As Washington turns up the heat on drug prices, healthcare marketers are caught in the middle between pharma and legislators.
The pharmaceutical industry is facing Congressional investigations, new rules and programs from government health agencies, and both Democratic and Republican lawmakers drafting bills to address high drug costs. Some of these actions specifically affect pharma marketers, like the proposal to put drug prices in DTC television ads or the bill to remove the tax deduction for pharma advertising.
Coalition for Healthcare Communication executive director Jon Bigelow urged the industry to speak up for itself at MM&M’s Evolution of the Agency Universe event in New York on Wednesday.
“We need to state our value to the healthcare system and the emphasis we put on ethical, accurate work,” he said. “Do not assume it is already understood; do not assume other groups will argue in favor of healthcare communications. This is not a high priority for other groups. We need to be proactive in promoting what we do and let Washington hear our voice.”
Bigelow, who replaced longtime leader John Kamp as the CHC’s leader last year, said there are four areas to watch in Washington in 2019: drug prices, data privacy, taxes, and the Food and Drug Administration.
The Trump administration is working on addressing high drug prices from many angles. Congress will likely take up drug pricing bills, potentially related to transparency, price negotiation, or competition, this year, Bigelow said. Federal health agencies are also implementing plans to lower prices this year, like the Medicare program that would base prices on an international standard.
Pharma marketers should also pay attention to action on data privacy as criticism of platforms such as Facebook and Google grows louder. Some states, such as California, are implementing their own privacy laws, while federal lawmakers are considering how to regulate the industry. For marketers, it could affect how data is collected and used for advertising.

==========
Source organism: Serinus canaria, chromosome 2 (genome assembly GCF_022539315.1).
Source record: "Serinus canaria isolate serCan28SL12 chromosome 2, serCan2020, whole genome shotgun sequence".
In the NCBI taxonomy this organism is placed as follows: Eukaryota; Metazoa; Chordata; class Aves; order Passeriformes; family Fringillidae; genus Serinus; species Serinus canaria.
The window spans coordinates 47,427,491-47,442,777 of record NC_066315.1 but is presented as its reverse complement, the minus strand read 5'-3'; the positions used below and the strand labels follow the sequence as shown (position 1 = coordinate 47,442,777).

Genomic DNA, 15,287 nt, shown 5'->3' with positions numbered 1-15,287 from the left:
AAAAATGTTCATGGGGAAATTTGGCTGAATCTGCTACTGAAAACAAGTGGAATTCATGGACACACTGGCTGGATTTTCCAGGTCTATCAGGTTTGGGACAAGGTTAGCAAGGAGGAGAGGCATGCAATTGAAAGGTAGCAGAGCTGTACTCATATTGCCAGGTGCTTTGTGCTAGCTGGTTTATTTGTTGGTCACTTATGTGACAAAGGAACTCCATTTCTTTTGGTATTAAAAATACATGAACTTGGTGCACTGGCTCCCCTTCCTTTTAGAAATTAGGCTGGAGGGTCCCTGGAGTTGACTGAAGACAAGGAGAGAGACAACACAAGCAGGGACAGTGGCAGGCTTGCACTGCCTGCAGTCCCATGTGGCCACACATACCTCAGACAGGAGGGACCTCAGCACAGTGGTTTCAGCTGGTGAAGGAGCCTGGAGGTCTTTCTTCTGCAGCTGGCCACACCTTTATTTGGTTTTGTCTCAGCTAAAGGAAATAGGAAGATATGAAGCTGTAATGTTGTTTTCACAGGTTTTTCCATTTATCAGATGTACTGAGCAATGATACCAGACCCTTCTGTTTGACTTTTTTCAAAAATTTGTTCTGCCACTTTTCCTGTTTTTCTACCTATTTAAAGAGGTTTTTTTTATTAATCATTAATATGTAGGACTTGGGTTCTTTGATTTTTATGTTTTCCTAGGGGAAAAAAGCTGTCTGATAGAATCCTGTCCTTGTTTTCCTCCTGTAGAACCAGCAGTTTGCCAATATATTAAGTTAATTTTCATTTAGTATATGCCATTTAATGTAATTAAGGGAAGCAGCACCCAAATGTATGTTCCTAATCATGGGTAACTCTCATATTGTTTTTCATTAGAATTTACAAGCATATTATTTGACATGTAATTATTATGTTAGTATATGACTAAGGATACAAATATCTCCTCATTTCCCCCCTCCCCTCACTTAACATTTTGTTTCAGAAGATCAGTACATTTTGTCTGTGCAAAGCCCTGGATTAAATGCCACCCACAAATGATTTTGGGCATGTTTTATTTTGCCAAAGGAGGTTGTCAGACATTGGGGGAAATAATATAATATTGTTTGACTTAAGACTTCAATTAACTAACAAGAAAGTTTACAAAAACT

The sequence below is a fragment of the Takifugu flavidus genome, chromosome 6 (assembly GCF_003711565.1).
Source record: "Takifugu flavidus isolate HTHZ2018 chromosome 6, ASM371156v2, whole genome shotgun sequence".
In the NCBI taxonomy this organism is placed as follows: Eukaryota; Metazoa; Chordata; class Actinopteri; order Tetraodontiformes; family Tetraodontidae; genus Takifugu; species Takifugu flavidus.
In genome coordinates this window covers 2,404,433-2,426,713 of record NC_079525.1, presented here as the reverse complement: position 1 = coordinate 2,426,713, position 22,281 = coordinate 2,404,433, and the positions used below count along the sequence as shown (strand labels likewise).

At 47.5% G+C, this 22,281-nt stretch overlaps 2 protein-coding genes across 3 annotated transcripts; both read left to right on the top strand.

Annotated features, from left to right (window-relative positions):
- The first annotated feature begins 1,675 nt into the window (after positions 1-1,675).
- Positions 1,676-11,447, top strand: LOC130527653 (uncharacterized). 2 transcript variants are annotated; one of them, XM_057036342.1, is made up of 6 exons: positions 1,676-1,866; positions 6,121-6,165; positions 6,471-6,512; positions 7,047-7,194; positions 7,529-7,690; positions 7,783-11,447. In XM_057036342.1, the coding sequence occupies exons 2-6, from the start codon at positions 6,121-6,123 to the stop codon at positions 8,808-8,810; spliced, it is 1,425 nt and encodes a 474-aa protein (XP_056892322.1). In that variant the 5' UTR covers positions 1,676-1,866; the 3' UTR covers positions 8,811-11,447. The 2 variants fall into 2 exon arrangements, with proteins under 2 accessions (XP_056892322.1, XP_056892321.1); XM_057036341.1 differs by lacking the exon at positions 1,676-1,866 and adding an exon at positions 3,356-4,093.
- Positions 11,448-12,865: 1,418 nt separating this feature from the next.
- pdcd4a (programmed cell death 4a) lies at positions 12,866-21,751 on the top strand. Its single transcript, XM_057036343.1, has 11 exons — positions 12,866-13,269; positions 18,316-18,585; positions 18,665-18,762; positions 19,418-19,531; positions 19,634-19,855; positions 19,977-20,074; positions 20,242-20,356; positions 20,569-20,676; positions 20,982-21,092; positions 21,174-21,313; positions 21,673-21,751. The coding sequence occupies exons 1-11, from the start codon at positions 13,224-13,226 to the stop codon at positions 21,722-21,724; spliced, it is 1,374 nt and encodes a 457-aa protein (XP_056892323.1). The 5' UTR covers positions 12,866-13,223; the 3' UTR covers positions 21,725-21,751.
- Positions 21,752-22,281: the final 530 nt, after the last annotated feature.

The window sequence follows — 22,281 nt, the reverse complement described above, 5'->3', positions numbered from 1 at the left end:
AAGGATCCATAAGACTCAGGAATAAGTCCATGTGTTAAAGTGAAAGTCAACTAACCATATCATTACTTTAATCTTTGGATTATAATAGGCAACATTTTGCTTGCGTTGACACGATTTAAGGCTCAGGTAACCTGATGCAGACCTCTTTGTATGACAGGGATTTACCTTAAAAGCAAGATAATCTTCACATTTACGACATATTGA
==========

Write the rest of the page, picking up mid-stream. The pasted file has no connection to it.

“The age of self-regulation [in data privacy] is over,” Bigelow said. “Healthcare is not immune. The advent of HIPAA gave healthcare communicators a privacy culture before the rest of the world had it, but we are all only as good as vendors from whom we’re getting our lists.”
As budget and debt ceiling deadlines come up, lawmakers will start to look for ways to make up money for the government. One idea that affects pharma marketing has been proposed, Bigelow said. Several senators have introduced a bill to remove the tax deduction for pharma DTC advertising.
At the FDA, Bigelow said he expects Commissioner Scott Gottlieb to continue on the path of streamlining and improving efficiency at the agency. So far, his tenure has led to a record number of drug approvals in one year and fewer warning letters than in the past, which is generally good for the industry.
“We have to maintain high standards of integrity in what we’re doing,” Bigelow said. “We have to be alert for threats in legislation or trends that will affect our ability to get information to the people prescribing products and the patients receiving those products.”